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Repipe gravity system w/ monoflow, etc.

ALH_4 Member Posts: 1,790
I would skip the monoflo tees and install a two-pipe system to lower the return temp and give every radiator the same supply temp using pex to keep cost down. If you're using a condensing boiler, then go with constant circulation and Thermostatic Radiator Valves. If you are using a cast iron boiler, you might zone using two 3-speed system pumps (like Grundfos 15-58) with internal check valves. The thermostatic radiator valves would let you zone each radiator separately for very little additional cost and give you indoor temperature feedback. I would also install a strainer to catch any debris that might be in those radiators.


  • Russ_9
    Russ_9 Member Posts: 10

    Several family members and I will be redoing my gravity hydronic system with a new boiler, and possibly all new piping. It's a one story house, and we'll probably add a radiator or two to the basement.

    Our plan is to knock out all the gravity system piping (3" pipes) and replace with all new copper, monoflow tees, and add a couple radiators. My family has also done other installs, so that's not an issue.

    Like I said, the labor's free, or near free, so the only cost is materials. We decided that it would be much more efficient this way since many of the radiator feeds are currently 3 or more feet horizontally from the feed pipes, and if the loop were not redone it would essentially still be a gravity system from the loop to the rads, with a loop circulator. We will also probably do two zones while we're at it.

    Is it worth doing the extra work? It seems to me that it is, but maybe I'm missing something.
  • Dave_4
    Dave_4 Member Posts: 1,405
    Twisting Pipe time!

    I'd twist up a manifold and twist to all the emitters. A neatly spaced row of red round handled valves would sit atop some synchronized slightly over-sized black iron threaded pipes with a glossy coat of any coloured paint. It adds a certain mass to your home and on continuous circ... black iron emits far far less heat per degree er surface area than copper, yet it has far far more mass. With the price of copper the materials are close enough in cost (even at one size up in the black iron). If you guys want to do the labour you'd have your best system. It'll last as long as the fittings which still could be the life of the building, and help buffer and moderate the heat the entire time. And it looks good to a certain section of this viewing audience from here to the North Pole. I'd even pipe to where you actually need any PEX connections or a Brass manifold for the PEX loops.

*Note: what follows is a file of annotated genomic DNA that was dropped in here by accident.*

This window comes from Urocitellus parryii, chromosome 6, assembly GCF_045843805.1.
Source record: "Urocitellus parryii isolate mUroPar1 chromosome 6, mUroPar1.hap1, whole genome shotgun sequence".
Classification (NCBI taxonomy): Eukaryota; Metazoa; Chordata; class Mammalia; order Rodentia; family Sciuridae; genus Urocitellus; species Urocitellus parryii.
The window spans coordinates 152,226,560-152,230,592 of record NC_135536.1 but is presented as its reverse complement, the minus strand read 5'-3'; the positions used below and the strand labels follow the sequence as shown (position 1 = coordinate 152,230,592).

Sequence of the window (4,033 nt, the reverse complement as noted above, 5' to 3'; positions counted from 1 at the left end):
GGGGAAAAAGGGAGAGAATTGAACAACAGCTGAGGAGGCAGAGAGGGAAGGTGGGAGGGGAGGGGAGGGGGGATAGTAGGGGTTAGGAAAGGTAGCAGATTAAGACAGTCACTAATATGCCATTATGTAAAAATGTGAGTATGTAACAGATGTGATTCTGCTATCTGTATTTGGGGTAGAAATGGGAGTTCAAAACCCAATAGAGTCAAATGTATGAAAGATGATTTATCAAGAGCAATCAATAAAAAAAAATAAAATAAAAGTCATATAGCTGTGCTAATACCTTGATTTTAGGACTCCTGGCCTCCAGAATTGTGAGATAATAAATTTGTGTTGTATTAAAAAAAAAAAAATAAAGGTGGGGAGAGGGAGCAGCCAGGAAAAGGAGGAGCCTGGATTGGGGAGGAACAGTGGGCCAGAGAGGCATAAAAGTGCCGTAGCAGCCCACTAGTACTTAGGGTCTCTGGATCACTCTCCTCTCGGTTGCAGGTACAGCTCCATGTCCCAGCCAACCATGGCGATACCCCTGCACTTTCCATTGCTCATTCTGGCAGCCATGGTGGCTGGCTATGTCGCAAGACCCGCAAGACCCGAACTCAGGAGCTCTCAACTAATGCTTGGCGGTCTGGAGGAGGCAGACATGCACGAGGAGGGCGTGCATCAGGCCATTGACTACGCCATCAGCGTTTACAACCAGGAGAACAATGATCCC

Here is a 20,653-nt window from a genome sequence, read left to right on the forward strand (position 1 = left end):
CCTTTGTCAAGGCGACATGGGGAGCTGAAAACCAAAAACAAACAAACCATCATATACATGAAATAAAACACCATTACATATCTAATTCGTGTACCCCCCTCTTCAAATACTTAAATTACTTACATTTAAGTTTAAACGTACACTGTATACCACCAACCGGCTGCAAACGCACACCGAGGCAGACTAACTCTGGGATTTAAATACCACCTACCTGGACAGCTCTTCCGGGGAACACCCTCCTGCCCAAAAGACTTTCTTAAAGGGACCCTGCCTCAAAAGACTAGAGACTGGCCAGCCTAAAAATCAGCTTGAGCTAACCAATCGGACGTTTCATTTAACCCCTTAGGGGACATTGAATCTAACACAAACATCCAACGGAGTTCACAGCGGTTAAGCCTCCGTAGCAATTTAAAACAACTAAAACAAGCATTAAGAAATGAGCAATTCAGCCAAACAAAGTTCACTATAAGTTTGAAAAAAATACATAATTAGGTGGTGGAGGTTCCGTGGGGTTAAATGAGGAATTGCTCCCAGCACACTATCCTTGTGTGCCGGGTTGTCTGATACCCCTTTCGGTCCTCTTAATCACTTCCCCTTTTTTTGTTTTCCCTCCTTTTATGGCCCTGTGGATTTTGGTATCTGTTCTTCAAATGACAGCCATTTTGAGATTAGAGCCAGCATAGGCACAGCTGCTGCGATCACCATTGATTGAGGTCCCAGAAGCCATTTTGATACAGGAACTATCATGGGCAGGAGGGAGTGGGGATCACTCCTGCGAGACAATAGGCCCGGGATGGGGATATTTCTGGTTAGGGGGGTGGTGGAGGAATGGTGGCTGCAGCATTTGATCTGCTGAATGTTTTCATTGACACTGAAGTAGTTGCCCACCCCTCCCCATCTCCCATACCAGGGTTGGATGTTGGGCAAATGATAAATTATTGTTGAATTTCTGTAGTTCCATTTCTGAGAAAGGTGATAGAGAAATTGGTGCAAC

How many times would anyone guess this would take between doing it in copper or doing it in one size larger black iron?

    (I think one size up makes up for copper being smoother inside).

    TRVs on emitters, continuous circ, central manifold, differential controlled.
  • Mike T., Swampeast MO
    Mike T., Swampeast MO Member Posts: 6,928

    Unless you feel you utterly must get rid of the big piping, I'll submit that adding TRVs to the existing (and new) radiators will take much less time, cost significantlly less (especially considering the insane price of copper currently) and provide better comfort and versatility. Each room will [seem] like it is individually zoned, but the boiler itself will only see a single zone.

    Nothing at all wrong with well-designed monoflow systems, but do be aware that two-pipe systems are generally preferred for "new" systems with a condensing boiler.
  • Steamhead (in transit)
    Russ, don't forget

    that a gravity system can run without electricity if the proper boiler and safety devices are installed. This might be a consideration in the future if electricity gets unreliable. That's why I still have my gravity piping, and plan to keep it.

    The basement zone could be tied into the boiler in the normal manner.

    If the pipes are insulated and TRVs are installed on the rads, your existing system piping will work very well and not show much heat loss from the boiler to the rads- ask me how I know that. Be sure to size your circulator so as not to over-pump the system- go here for more:


    I really don't think a total repipe is worth the effort and expense.

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